I love watching the crema settle on a perfect espresso. Sometimes I'm a bit late getting started (like when I'm sick and I know I'm on holiday anyway) but then the coffee hits and I feel energised and full of joy. If I had 4 hands and 2 pianos I'd be into Jupiter by Holst but I haven't so I'm confined to putting on the orchestral version CD and jumping around the house singing "dum dum dum da da da dum dum dum da da da dum dum dum da-da-da dadada dum dadada dum da da da"

I think I've got that right.

When I'm singing I'm more restricted. I can have my espresso but only if it's maybe an hour before I sing. No milk but I don't have milk anyway. But no soy milk because it's too filling. Definitely no chocolate! I can have a little tea but again I have to know what it is and not overdo it. Generally I have something neutral like ginger tea and lots of water.

I've been working on my piano repertoire to put together a programme I can take around. I've got some interesting classical tunes but need to work on lighter stuff - nobody wants to listen to a Chopin etude while having drinks, but a nocturne is welcome with the right crowd.

I'm also looking at the songs I know that I can play myself. The demand for this is very low. I'm actually better off with a CD player and a karaoke microphone. Grrr!

Sunday, April 17, 2005


No clever comments or recaps of my creative work today.

I've come down with a bit of an infection. Fortunately the prognosis, like my Slashdot karma, is excellent. The worst thing is the secondary effects. If it wasn't bad enough that the affected area is swollen and sore, I now have a bunch of general pains from the toxins associated with the infection.

However experience has taught me that nothing works quite like massage for curing what ails ya (unless of course you require antibiotics) so I've been drinking litres of water and enjoying a bunch of different types of foot massage (i.e. reflexology). I've got one of those vibrating machines which is great, and I've also been rubbing my feet with my fingers. I'm feeling better already and hope to be back on track tomorrow or maybe one more day later after that.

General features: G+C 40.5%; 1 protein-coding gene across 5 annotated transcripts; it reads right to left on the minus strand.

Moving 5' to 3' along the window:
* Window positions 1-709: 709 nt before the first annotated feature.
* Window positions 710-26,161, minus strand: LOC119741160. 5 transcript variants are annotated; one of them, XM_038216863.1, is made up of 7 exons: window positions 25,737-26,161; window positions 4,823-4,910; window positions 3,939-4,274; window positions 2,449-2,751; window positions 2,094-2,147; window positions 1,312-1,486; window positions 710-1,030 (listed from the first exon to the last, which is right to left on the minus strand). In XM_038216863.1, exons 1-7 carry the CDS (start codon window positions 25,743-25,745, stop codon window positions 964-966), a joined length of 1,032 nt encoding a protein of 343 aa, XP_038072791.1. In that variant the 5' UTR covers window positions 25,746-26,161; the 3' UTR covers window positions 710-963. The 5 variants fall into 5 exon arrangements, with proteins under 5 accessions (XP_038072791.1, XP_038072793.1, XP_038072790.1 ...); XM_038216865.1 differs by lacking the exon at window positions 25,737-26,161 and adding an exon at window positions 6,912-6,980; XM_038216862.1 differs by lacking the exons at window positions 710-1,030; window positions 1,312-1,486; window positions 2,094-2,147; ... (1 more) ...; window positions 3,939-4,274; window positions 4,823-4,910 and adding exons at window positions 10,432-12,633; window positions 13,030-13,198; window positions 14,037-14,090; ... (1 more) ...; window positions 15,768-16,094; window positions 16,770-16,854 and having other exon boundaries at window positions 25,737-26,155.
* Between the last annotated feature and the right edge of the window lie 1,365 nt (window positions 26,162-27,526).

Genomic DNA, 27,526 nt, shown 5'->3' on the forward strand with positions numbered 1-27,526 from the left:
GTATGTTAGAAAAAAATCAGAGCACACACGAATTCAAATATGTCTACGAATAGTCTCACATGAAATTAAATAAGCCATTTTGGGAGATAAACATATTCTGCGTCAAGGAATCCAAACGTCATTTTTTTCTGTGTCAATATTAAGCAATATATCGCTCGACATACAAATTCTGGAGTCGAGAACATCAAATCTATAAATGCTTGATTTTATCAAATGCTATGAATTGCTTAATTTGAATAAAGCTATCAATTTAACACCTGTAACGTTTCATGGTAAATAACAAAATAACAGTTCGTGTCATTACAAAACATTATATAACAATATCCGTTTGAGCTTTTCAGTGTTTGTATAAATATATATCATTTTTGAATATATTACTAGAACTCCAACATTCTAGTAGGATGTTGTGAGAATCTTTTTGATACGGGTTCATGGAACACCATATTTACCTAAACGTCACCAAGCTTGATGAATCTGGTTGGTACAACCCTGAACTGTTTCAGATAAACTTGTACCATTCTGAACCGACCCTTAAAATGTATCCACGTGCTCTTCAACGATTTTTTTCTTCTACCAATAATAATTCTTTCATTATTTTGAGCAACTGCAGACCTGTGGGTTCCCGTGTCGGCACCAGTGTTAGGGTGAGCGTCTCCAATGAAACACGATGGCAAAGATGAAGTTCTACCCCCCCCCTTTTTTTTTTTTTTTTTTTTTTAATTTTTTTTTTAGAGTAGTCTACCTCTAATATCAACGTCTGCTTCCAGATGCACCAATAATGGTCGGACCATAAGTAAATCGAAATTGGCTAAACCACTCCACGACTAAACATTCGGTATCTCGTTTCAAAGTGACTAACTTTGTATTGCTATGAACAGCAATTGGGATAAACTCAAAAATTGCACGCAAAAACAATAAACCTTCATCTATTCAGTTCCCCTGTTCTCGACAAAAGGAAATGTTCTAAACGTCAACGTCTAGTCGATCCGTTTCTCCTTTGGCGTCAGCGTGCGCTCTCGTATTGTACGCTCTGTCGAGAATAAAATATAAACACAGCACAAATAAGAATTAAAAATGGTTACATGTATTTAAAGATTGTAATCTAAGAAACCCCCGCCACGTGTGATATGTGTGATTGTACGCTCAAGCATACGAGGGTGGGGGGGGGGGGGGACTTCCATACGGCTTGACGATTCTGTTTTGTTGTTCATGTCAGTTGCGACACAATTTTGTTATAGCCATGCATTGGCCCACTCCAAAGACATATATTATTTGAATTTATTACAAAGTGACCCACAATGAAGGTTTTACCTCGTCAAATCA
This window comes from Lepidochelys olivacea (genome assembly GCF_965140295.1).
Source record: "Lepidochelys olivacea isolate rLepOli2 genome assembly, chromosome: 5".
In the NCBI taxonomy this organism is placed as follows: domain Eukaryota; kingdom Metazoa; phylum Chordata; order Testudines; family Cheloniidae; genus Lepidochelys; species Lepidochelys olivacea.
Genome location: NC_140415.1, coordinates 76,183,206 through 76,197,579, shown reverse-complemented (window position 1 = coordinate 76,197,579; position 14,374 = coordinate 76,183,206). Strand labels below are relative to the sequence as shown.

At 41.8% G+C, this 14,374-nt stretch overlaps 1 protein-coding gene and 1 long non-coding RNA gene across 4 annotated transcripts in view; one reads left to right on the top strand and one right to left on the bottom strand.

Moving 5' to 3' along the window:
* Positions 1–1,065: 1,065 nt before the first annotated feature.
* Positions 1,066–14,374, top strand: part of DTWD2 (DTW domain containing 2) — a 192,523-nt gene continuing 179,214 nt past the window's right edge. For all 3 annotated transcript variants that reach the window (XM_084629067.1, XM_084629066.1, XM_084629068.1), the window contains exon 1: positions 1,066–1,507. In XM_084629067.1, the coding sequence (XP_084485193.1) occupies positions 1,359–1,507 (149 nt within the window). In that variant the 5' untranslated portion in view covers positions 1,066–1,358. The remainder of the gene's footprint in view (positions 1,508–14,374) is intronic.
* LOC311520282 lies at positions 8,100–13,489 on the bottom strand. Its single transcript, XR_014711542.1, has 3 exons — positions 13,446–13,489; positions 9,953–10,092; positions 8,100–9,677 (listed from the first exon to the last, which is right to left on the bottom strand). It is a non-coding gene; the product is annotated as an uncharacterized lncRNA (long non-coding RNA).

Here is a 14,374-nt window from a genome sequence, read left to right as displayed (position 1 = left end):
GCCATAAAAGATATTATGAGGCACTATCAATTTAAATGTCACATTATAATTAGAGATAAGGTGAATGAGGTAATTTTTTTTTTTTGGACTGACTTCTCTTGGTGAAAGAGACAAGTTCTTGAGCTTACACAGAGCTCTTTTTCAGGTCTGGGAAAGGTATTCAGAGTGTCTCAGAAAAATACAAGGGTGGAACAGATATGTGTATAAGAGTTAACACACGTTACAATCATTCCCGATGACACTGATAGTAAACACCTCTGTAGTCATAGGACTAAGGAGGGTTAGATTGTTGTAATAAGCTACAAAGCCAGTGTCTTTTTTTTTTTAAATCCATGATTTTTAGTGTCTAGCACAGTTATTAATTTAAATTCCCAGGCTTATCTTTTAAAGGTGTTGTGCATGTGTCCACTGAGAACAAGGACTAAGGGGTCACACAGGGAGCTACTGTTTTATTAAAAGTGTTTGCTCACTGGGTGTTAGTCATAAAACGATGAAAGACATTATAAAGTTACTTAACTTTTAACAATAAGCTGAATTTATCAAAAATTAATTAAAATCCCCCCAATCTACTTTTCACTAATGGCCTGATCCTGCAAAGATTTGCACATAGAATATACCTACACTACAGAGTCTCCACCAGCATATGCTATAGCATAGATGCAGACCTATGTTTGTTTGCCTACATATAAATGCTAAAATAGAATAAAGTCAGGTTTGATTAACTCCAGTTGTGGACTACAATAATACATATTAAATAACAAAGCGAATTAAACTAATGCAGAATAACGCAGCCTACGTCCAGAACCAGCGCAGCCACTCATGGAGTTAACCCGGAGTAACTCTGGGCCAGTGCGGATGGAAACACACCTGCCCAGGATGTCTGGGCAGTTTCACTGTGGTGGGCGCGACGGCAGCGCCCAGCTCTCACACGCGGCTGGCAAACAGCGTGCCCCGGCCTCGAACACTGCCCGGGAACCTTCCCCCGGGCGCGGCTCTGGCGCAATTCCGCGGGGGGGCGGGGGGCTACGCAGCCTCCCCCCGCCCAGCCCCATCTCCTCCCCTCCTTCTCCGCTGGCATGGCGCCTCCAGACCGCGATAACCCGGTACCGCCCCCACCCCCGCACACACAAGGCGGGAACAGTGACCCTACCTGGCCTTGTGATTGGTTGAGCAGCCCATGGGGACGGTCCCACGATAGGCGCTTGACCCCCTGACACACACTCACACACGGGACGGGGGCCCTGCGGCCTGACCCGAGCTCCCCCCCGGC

Bread results (see previous post)

Yum! It tastes very seedy so next time I mightn't put in quite as many. Otherwise, it's dense and light at the same time like good brown bread should be, and it goes well with the ABC spread.

Home Made

Some of my girlfriends are very special people. They say the friends you meet in university are the special people that you will keep with you for life. For me that's pretty true - it was my first exposure to people like me in a lot of ways. Also, as we get to trust each other, we share our insights into our flaws and quirks, and we learn a lot about ourselves. We're very tightly bound.

So I've talked to my girlfriends about feminism and we've discovered that although we sometimes enjoy them, and although they have to be done, we feel guilty whenever we engage in traditionally housewifely domestic tasks. You know the sort - cooking, cleaning, sewing, re-organising the cupboards...

So when a dear friend of mine mentioned that she enjoyed cleaning, my horror was reduced to mere surprise and distrust. Well what are you going to do? Some of us get a thrill out of solving a fourth-order differential equation. I see the attraction in having things clean, but they get messy or dirty again so quickly that I don't really feel rewarded by the cleanness. I don't feel I've solved the cleaning problem, so to speak. A solution would involve abandoning all possessions and adopting a nomadic lifestyle. Now, it's been pointed out that aspiring businesswomen and maths students don't really adopt a nomadic lifestyle, and while I imagine I'd be happy as a wandering hippy, the fact is it's not going to happen. And so we reach the cleaning compromise. I attempt to get rid of as much stuff as possible, placing it in the holding pen that is my ample garage.

I've got such beautiful furniture, my house should look great. It doesn't because the furniture has stuff all over it. Bit by bit I go through the stuff and find places for it. The chess set gets packed up and put away. The CDs get copied onto a multimedia device and put away. The coffee table books go into a box with a lid and only come out on special occasions. I also regularly throw away old magazines, school notes, letters, journals, and all those other things people insist on keeping that build huge piles that need to be stored somewhere.

On the other hand I'm a keen cook.